Today's blog post is much different than usual, but it’s something I’m passionate about, and I wanted to share. This post is deeply personal, and I’m not sharing it because I want any pity or pats on the back, but because I’ve always felt like if something I say or do can help one person, then it’s worth it…so with that hope, here we go. :) 

Today is World Mental Health Day. While mental health is spoken about a lot more now than in the past, many misconceptions and stigmas surround mental illnesses. I am by no means an expert, but as someone who has struggled for the last four years with anxiety and depression, I can offer you my experience and insight so that, hopefully, if you’ve never experienced these kinds of struggles, you have a little more of an understanding about them. 

In May 2018, my dad passed away very suddenly and unexpectedly. For the first few months after he died, I was grieving, but I also put on a good front. When I was around people, I wore a smile, I laughed…I was “normal.” At home, I was falling apart. By late summer of that year, I started to have panic attacks. I didn’t realize that’s what they were at first. They would come on suddenly, seemingly out of nowhere, and either show up as me blowing up over something seemingly insignificant or as a complete meltdown with crying, hyperventilating, chest pain, shaking, etc. I had never experienced anything like it, and it was terrifying. On top of all of that, I was experiencing some pretty deep depression. I slept a lot. It was hard for me to do anything. There were days when I didn’t get a shower and didn’t eat. Not because I didn’t want to. Not because I didn’t know that I SHOULD be getting up but because I physically could not do it. I felt exhausted and more tired than I’d ever felt in my life and gained almost twenty pounds. 

Stephen was concerned about me. He spoke to several of my family members and then made an appointment for me to talk to a counselor. When I finally went, the woman I worked with was, quite literally, a lifesaver. She recognized that many of the issues I had stemmed from the trauma I’d experienced. She helped me work through the things I was dealing with and helped to stop the spiral I was on. While I was working with her, Stephen was still very concerned. I was making progress but still struggling with depression and anxiety. With encouragement from him and my family, I also went to see my doctor, and he started me on medication to help with my depression and anxiety.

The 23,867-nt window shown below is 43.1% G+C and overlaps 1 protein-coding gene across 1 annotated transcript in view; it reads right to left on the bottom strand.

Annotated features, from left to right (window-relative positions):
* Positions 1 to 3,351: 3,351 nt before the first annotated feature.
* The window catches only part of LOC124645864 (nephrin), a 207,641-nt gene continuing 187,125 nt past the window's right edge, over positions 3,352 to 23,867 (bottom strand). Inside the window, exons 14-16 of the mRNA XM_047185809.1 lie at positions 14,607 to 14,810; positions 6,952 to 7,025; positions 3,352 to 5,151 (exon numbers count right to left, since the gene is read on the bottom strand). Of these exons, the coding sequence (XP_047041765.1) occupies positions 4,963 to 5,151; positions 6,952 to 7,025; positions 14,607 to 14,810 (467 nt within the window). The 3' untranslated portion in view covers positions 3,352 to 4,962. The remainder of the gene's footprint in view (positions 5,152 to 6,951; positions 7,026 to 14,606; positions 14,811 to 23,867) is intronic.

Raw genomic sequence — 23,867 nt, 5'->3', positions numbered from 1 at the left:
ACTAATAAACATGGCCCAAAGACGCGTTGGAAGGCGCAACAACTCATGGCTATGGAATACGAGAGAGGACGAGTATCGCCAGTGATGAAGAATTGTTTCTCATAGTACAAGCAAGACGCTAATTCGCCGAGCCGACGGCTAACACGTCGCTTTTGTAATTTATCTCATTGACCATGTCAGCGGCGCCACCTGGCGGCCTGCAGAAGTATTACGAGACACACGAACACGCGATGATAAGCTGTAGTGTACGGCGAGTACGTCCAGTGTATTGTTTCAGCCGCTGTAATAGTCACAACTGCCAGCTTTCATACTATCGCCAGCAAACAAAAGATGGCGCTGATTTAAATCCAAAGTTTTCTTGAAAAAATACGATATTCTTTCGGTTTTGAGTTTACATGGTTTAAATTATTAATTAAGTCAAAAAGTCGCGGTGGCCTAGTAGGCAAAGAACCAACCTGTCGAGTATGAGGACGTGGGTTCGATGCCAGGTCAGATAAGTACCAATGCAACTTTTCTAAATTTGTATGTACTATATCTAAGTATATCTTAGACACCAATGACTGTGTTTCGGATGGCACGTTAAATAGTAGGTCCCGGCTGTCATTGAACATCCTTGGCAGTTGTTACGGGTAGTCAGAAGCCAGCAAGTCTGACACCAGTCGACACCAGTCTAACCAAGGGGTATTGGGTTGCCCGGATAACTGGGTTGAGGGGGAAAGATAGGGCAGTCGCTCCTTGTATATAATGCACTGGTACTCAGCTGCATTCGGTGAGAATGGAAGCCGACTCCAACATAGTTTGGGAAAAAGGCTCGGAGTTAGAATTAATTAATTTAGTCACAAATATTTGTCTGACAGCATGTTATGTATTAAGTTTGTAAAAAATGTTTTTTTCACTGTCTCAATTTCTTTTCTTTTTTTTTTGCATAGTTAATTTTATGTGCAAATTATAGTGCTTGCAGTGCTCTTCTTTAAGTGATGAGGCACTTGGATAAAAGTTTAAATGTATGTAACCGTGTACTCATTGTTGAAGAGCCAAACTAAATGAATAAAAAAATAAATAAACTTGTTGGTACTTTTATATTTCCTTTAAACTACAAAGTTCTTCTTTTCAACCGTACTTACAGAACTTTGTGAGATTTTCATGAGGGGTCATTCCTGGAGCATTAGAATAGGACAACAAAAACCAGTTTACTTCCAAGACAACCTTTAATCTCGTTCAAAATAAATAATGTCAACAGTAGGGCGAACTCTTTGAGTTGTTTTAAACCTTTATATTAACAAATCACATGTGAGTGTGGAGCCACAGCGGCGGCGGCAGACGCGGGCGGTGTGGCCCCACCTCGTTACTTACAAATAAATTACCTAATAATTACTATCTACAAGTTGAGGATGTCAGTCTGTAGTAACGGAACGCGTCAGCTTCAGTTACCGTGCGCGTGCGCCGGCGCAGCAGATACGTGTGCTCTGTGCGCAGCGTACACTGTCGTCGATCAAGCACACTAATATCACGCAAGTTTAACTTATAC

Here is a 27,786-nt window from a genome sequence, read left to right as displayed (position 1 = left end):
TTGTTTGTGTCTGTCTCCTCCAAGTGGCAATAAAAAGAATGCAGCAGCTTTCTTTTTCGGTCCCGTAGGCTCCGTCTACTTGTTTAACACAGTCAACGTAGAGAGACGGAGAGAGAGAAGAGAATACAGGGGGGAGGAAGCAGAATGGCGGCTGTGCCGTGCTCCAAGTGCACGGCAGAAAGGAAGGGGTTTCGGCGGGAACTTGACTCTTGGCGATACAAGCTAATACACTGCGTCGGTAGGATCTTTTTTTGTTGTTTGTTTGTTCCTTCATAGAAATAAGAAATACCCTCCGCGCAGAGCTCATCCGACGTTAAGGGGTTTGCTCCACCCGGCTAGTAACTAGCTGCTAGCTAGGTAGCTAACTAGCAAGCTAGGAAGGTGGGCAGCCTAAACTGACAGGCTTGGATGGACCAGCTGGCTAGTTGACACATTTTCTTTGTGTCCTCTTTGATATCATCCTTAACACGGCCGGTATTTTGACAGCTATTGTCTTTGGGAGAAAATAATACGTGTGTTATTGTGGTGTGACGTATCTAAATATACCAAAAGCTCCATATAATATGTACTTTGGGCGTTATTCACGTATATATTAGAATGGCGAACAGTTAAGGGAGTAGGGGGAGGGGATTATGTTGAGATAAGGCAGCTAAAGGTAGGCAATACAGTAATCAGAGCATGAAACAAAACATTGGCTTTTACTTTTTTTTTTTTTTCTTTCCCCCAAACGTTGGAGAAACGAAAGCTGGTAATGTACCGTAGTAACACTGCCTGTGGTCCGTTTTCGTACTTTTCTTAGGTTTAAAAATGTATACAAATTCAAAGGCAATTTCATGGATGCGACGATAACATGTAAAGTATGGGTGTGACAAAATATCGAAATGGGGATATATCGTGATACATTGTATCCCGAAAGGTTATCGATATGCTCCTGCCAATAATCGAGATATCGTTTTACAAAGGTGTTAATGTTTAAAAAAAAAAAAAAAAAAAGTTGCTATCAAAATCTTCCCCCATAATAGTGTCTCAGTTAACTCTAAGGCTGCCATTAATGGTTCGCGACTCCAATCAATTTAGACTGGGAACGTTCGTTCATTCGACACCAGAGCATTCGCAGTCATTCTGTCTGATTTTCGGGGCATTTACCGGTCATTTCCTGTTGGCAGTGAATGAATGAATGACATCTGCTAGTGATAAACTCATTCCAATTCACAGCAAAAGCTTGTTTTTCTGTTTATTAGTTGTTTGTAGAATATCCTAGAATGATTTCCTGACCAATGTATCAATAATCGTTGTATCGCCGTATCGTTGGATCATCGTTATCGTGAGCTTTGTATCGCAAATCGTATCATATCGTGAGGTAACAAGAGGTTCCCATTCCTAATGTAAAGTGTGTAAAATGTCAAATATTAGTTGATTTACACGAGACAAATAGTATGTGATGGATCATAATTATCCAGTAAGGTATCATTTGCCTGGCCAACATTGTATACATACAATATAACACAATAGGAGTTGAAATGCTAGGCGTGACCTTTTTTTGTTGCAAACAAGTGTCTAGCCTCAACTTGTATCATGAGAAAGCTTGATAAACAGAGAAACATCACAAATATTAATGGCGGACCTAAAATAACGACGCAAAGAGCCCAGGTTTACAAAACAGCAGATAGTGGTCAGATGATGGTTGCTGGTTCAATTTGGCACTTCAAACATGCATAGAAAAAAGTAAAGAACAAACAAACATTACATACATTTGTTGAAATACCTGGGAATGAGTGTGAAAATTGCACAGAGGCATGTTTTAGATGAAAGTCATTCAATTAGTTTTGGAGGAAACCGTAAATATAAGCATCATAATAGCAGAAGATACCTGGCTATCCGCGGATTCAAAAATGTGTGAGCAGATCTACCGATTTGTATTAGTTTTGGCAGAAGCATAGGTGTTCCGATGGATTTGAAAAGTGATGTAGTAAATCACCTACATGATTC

For those who haven’t experienced mental illness, you may think that’s where my story ends. I saw a counselor, started meds, and lived happily ever after. And that is where you would be wrong. People tend to think that once you see a counselor and get on medication, you are back to “normal.” For a while, I struggled to understand that too. Why wasn’t I back to how I was before I started this journey? When would I get back to the way I was “before?” It took me a couple of years to realize that I would never be the same person I was before my dad died. It took me time after that to finally be okay with that and to learn to love the person I am now. I read a lot about trauma and how it affects the brain. I read scripture, I read “It’s Not Supposed to Be This Way” by Lysa TerKeurst, I prayed, I journaled, I continued counseling, and slowly but surely, I began to understand who I am today. 

The truth is, I’m not the same person I was before May 2018. I don’t like to go to crowded places. There are days when I really want to do something fun, but I can’t. I get nervous in new situations. I don’t like going places by myself. I get overwhelmed very easily. I still have panic attacks. I still have days where I am really sad for no real reason. I don’t like the unknown. I want a plan, and I don’t like when it changes at the last minute. I isolate myself to recharge because being around a lot of people many days in a row is exhausting to me. But I now also have deep empathy for those who have lost a loved one. I ache when I see others hurting. I know how to help someone who is having a panic attack. I think things through a lot more now than I did before. I am intentional about spending time with and talking to my family. I take a lot of pictures. Of big moments or small ones, it doesn’t matter. I know the importance of them even more now. I tell the people I love how I feel. Often. 

The pictures I’ve shared in this blog post (except the one of my dad and me) are all from the two years when I was struggling the most. Looking at them, you’d probably never guess the things I was dealing with, which is kind of the point.

I decided to write this blog post to educate and to put a face and a personal story to something that still has so much misunderstanding around it. Mental illness doesn’t always “look” like what you’d imagine mental illness should look like. It doesn’t “go away” with medication like an infection does with an antibiotic. Even when medication is working, counseling is working, and things are looking up, it never truly goes away.

I hope that this post reaches those who need it. If you’re struggling with mental health, please contact someone for help. There are many resources to help you, and you’re not alone. If you have a loved one you are concerned about, ask them how you can help them and then keep asking them, even if they tell you they’re fine. Understand that you don’t know what you don’t know, and if you’ve never experienced the things I’ve talked about or any other mental health issues, for that matter, you may want to brush these things off or discount them in some way. The truth is until you’ve walked it, you will never fully understand it, but you can become an encourager, a supporter, a listener, and an advocate. I'm so thankful for the many people in my life who do that for me when things get tough.